- Raiders linebacker Malcolm Smith forced a David Johnson fumble that Benson Mayowa returned to the doorstep of the end zone, leading directly to Michael Crabtree's go-ahead touchdown late in the fourth quarter. It was the play of the game, occurring one series after the craziest sequence of the night. A fourth-and-25 Khalil Mack defensive holding penalty wiped Josh Lambo's 53-yard field-goal off the scoreboard. Given a free first down, Philip Rivers found Ladarius Green for a 30-yard touchdown on the next play. The NFL's absurd catch rule proceeded to rear its ugly head when the replay review official over-scrutinized the play and ruled it incomplete. A few plays later, Lambo missed a field-goal attempt from five yards closer than the original kick. Green's overturned touchdown would have given the Chargers a 24-12 lead. Instead, they led by just five at the time of Johnson's fumble.
- This was widely billed as the relocation bowl, with the two owners attempting to move their teams out of San Diego and Oakland. Nothing is official yet, but the Raiders, Chargers and Rams are all expected to apply next month for the right to relocate to the Los Angeles area. If this ends up as the last game in Oakland, it will mark the end of an era. The Coliseum is the last of the multi-purpose stadiums that dotted the NFL landscape in the decades leading up to the turn of the century. NFL players can't wait to say goodbye to the dirt infield forever.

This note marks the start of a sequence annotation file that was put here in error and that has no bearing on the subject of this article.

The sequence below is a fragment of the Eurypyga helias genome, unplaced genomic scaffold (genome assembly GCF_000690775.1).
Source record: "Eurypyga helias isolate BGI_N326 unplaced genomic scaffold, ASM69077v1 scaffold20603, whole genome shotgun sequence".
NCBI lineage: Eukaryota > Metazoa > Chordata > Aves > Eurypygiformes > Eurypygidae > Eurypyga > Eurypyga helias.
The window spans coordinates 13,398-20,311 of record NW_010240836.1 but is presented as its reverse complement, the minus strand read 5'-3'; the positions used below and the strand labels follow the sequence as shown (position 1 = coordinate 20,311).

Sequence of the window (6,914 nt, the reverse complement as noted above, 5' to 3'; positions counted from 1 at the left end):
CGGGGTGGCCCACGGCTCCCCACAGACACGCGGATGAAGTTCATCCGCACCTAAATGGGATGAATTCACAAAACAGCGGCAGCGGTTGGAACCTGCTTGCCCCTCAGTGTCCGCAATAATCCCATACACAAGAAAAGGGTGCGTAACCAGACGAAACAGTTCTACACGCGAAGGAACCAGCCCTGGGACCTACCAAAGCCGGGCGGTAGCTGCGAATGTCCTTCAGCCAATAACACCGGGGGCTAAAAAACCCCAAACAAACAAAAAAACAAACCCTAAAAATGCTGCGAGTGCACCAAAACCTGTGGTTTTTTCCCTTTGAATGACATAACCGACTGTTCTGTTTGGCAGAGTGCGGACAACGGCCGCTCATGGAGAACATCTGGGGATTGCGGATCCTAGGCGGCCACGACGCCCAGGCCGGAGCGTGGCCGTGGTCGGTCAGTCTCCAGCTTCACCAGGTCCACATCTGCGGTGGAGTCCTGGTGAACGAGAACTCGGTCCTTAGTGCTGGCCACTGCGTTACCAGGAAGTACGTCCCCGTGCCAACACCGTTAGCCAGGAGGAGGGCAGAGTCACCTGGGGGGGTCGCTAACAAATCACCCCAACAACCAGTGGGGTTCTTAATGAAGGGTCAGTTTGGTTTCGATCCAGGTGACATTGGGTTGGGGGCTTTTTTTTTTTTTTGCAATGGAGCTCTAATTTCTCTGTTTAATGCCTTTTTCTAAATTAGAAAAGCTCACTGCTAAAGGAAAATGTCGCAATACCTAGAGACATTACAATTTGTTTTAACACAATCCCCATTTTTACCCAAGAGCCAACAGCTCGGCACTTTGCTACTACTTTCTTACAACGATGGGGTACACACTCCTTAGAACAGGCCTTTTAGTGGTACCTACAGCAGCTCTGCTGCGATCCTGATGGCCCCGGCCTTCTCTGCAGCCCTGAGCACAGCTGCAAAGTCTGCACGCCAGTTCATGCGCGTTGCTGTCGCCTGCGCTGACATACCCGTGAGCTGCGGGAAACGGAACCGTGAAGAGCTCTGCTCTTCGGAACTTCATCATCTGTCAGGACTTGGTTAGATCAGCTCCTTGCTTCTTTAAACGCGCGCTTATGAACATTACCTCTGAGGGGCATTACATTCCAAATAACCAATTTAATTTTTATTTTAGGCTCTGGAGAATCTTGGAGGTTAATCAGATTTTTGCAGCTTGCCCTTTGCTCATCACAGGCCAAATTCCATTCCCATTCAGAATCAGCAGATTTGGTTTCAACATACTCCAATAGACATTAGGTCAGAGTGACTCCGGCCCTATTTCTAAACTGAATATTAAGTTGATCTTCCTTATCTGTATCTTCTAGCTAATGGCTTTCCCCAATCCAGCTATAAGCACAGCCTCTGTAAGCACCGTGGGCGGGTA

- Offensive coordinator Bill Musgrave hinted earlier this week that retiring safety Charles Woodson might get a chance to play wide receiver in the future Hall of Famer's "Black Hole" sendoff. The perfect opportunity never came about, likely because the Raiders were playing from behind for 55 minutes. Woodson did get one shot to play the hero, however, entering the game for a red-zone gadget play on the first drive of overtime. He was ultimately tackled for an anti-climatic 3-yard loss on a reverse designed for him to throw the winning touchdown.
Woodson addressed the crowd after the game, telling Raider Nation: "You welcomed me back with open arms as if I never left. I just want to let you know how much that means to me and my family. It's been a joy for me to come back here and play for a second time around."
In related news, owner Mark Davis has told Woodson that he can come back and work for the Raiders organization at any time in any capacity he wants, NFL Media's Steve Wyche reported before the game.
- Derek Carr has reverted to rookie-season form over the past three weeks. The wide receiver trio of Amari Cooper, Michael Crabtree and Seth Roberts combined for a grand total of negative 10 yards at halftime. The Raiders' lone first down of the second half was Crabtree's 3-yard touchdown. Beyond the lack of production, Carr took a bad sack that sabotaged the drive entering halftime and committed intentional grounding to thwart the Raiders' chances of a successful one-minute drill to end the game in regulation.
- The Chargers certainly haven't quit on coach Mike McCoy. In fact, the defense has quietly played its best ball of the season over the past month, with rookie inside linebacker Denzel Perryman emerging as a nucleus player. Melvin Ingram and Jeremiah Attaochu have finally realized their potential as San Diego's most effective edge rushing tandem since Shawne Merriman and Shaun Phillips nearly a decade ago.
The injury-ravaged defense deserved a better fate Thursday night. The best two players in the secondary, safety Eric Weddle (groin) and cornerback Jason Verrett (hamstring), left the game with injuries early in the third quarter, soon to be joined on the sideline by safety Darrell Stuckey (knee) and No. 2 cornerback Patrick Robinson. The Bolts were in such dire straits that wide receiver Dontrelle Inman was forced to play cornerback with the game on the line in overtime.